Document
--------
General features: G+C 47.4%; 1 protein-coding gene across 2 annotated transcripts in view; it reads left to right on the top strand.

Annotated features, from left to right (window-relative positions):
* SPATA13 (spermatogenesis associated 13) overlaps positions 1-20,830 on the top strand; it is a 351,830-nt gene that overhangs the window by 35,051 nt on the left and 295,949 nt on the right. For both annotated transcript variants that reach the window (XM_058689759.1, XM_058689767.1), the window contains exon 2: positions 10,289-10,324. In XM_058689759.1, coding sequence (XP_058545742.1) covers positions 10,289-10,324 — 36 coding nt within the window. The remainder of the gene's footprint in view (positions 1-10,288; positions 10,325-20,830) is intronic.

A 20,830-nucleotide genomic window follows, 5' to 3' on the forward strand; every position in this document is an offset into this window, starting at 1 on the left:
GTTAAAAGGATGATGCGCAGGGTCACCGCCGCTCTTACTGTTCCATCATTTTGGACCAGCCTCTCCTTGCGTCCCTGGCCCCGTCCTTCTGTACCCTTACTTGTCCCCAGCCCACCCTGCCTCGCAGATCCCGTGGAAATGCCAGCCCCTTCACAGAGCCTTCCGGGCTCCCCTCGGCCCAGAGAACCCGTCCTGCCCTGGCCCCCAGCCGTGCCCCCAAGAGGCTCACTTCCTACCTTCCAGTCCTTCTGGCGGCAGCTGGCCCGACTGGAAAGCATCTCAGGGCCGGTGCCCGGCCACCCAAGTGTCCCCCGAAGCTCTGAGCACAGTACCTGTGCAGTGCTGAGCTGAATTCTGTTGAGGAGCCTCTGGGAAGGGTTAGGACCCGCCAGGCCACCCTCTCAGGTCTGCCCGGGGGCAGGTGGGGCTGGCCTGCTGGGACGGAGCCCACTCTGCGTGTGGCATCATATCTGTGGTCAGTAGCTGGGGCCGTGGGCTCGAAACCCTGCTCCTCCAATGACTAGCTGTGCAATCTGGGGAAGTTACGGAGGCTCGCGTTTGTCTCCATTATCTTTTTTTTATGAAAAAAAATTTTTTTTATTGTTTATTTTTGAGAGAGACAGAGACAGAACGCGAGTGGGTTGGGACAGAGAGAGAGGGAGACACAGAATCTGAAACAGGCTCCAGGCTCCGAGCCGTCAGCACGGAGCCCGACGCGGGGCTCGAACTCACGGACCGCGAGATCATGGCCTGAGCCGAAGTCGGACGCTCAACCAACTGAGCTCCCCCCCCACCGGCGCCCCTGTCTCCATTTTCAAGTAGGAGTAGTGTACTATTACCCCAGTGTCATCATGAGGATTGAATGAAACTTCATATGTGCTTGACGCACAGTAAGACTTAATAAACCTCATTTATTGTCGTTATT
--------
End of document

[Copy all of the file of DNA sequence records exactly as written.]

General features: G+C 47.4%; 1 protein-coding gene across 2 annotated transcripts in view; it reads left to right on the top strand.

Annotated features, from left to right (window-relative positions):
* SPATA13 (spermatogenesis associated 13) overlaps positions 1-20,830 on the top strand; it is a 351,830-nt gene that overhangs the window by 35,051 nt on the left and 295,949 nt on the right. For both annotated transcript variants that reach the window (XM_058689759.1, XM_058689767.1), the window contains exon 2: positions 10,289-10,324. In XM_058689759.1, coding sequence (XP_058545742.1) covers positions 10,289-10,324 — 36 coding nt within the window. The remainder of the gene's footprint in view (positions 1-10,288; positions 10,325-20,830) is intronic.

A 20,830-nucleotide genomic window follows, 5' to 3' on the forward strand; every position in this document is an offset into this window, starting at 1 on the left:
GTTAAAAGGATGATGCGCAGGGTCACCGCCGCTCTTACTGTTCCATCATTTTGGACCAGCCTCTCCTTGCGTCCCTGGCCCCGTCCTTCTGTACCCTTACTTGTCCCCAGCCCACCCTGCCTCGCAGATCCCGTGGAAATGCCAGCCCCTTCACAGAGCCTTCCGGGCTCCCCTCGGCCCAGAGAACCCGTCCTGCCCTGGCCCCCAGCCGTGCCCCCAAGAGGCTCACTTCCTACCTTCCAGTCCTTCTGGCGGCAGCTGGCCCGACTGGAAAGCATCTCAGGGCCGGTGCCCGGCCACCCAAGTGTCCCCCGAAGCTCTGAGCACAGTACCTGTGCAGTGCTGAGCTGAATTCTGTTGAGGAGCCTCTGGGAAGGGTTAGGACCCGCCAGGCCACCCTCTCAGGTCTGCCCGGGGGCAGGTGGGGCTGGCCTGCTGGGACGGAGCCCACTCTGCGTGTGGCATCATATCTGTGGTCAGTAGCTGGGGCCGTGGGCTCGAAACCCTGCTCCTCCAATGACTAGCTGTGCAATCTGGGGAAGTTACGGAGGCTCGCGTTTGTCTCCATTATCTTTTTTTTATGAAAAAAAATTTTTTTTATTGTTTATTTTTGAGAGAGACAGAGACAGAACGCGAGTGGGTTGGGACAGAGAGAGAGGGAGACACAGAATCTGAAACAGGCTCCAGGCTCCGAGCCGTCAGCACGGAGCCCGACGCGGGGCTCGAACTCACGGACCGCGAGATCATGGCCTGAGCCGAAGTCGGACGCTCAACCAACTGAGCTCCCCCCCCACCGGCGCCCCTGTCTCCATTTTCAAGTAGGAGTAGTGTACTATTACCCCAGTGTCATCATGAGGATTGAATGAAACTTCATATGTGCTTGACGCACAGTAAGACTTAATAAACCTCATTTATTGTCGTTATT